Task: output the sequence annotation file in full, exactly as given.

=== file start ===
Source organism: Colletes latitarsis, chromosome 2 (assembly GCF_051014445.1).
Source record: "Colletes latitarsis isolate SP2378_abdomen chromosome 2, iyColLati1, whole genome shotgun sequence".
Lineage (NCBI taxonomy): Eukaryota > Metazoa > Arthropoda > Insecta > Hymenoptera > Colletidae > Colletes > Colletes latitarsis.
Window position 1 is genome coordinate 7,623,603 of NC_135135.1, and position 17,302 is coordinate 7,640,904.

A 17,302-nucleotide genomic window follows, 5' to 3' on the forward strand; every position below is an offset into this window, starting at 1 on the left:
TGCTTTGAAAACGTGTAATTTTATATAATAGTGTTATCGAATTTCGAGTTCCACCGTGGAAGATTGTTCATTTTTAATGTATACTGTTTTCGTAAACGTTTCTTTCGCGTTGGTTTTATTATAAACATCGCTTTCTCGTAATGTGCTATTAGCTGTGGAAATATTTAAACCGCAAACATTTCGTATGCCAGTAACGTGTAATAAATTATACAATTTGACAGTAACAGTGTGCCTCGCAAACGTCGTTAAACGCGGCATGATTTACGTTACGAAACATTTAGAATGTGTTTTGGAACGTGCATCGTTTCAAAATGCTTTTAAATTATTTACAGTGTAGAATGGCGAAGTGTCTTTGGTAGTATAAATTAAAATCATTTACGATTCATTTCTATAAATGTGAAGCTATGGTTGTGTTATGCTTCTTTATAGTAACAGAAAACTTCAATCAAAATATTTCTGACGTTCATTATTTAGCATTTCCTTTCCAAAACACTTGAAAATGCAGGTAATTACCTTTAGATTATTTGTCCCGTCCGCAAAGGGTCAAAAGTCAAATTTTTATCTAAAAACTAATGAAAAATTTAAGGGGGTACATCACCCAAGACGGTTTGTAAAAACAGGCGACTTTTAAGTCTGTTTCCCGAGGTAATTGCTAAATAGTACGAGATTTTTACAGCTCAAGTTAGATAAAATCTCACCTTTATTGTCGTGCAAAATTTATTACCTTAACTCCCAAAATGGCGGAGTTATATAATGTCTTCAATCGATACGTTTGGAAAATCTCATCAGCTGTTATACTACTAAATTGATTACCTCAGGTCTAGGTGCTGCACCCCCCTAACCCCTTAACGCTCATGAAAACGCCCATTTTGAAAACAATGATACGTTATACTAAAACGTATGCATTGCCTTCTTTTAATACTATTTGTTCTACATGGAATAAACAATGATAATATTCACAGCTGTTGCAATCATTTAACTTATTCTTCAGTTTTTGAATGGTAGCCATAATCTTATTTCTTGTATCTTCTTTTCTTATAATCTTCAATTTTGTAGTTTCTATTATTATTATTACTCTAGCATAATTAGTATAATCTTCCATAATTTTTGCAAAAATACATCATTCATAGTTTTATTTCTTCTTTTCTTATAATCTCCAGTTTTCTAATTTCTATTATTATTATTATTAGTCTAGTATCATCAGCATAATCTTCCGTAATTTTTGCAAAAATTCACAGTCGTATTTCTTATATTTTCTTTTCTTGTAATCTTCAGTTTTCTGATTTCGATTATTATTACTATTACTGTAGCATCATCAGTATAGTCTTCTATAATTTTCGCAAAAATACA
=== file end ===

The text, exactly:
Source organism: Colletes latitarsis, chromosome 2 (assembly GCF_051014445.1).
Source record: "Colletes latitarsis isolate SP2378_abdomen chromosome 2, iyColLati1, whole genome shotgun sequence".
Lineage (NCBI taxonomy): Eukaryota > Metazoa > Arthropoda > Insecta > Hymenoptera > Colletidae > Colletes > Colletes latitarsis.
Window position 1 is genome coordinate 7,623,603 of NC_135135.1, and position 17,302 is coordinate 7,640,904.

A 17,302-nucleotide genomic window follows, 5' to 3' on the forward strand; every position below is an offset into this window, starting at 1 on the left:
TGCTTTGAAAACGTGTAATTTTATATAATAGTGTTATCGAATTTCGAGTTCCACCGTGGAAGATTGTTCATTTTTAATGTATACTGTTTTCGTAAACGTTTCTTTCGCGTTGGTTTTATTATAAACATCGCTTTCTCGTAATGTGCTATTAGCTGTGGAAATATTTAAACCGCAAACATTTCGTATGCCAGTAACGTGTAATAAATTATACAATTTGACAGTAACAGTGTGCCTCGCAAACGTCGTTAAACGCGGCATGATTTACGTTACGAAACATTTAGAATGTGTTTTGGAACGTGCATCGTTTCAAAATGCTTTTAAATTATTTACAGTGTAGAATGGCGAAGTGTCTTTGGTAGTATAAATTAAAATCATTTACGATTCATTTCTATAAATGTGAAGCTATGGTTGTGTTATGCTTCTTTATAGTAACAGAAAACTTCAATCAAAATATTTCTGACGTTCATTATTTAGCATTTCCTTTCCAAAACACTTGAAAATGCAGGTAATTACCTTTAGATTATTTGTCCCGTCCGCAAAGGGTCAAAAGTCAAATTTTTATCTAAAAACTAATGAAAAATTTAAGGGGGTACATCACCCAAGACGGTTTGTAAAAACAGGCGACTTTTAAGTCTGTTTCCCGAGGTAATTGCTAAATAGTACGAGATTTTTACAGCTCAAGTTAGATAAAATCTCACCTTTATTGTCGTGCAAAATTTATTACCTTAACTCCCAAAATGGCGGAGTTATATAATGTCTTCAATCGATACGTTTGGAAAATCTCATCAGCTGTTATACTACTAAATTGATTACCTCAGGTCTAGGTGCTGCACCCCCCTAACCCCTTAACGCTCATGAAAACGCCCATTTTGAAAACAATGATACGTTATACTAAAACGTATGCATTGCCTTCTTTTAATACTATTTGTTCTACATGGAATAAACAATGATAATATTCACAGCTGTTGCAATCATTTAACTTATTCTTCAGTTTTTGAATGGTAGCCATAATCTTATTTCTTGTATCTTCTTTTCTTATAATCTTCAATTTTGTAGTTTCTATTATTATTATTACTCTAGCATAATTAGTATAATCTTCCATAATTTTTGCAAAAATACATCATTCATAGTTTTATTTCTTCTTTTCTTATAATCTCCAGTTTTCTAATTTCTATTATTATTATTATTAGTCTAGTATCATCAGCATAATCTTCCGTAATTTTTGCAAAAATTCACAGTCGTATTTCTTATATTTTCTTTTCTTGTAATCTTCAGTTTTCTGATTTCGATTATTATTACTATTACTGTAGCATCATCAGTATAGTCTTCTATAATTTTCGCAAAAATACA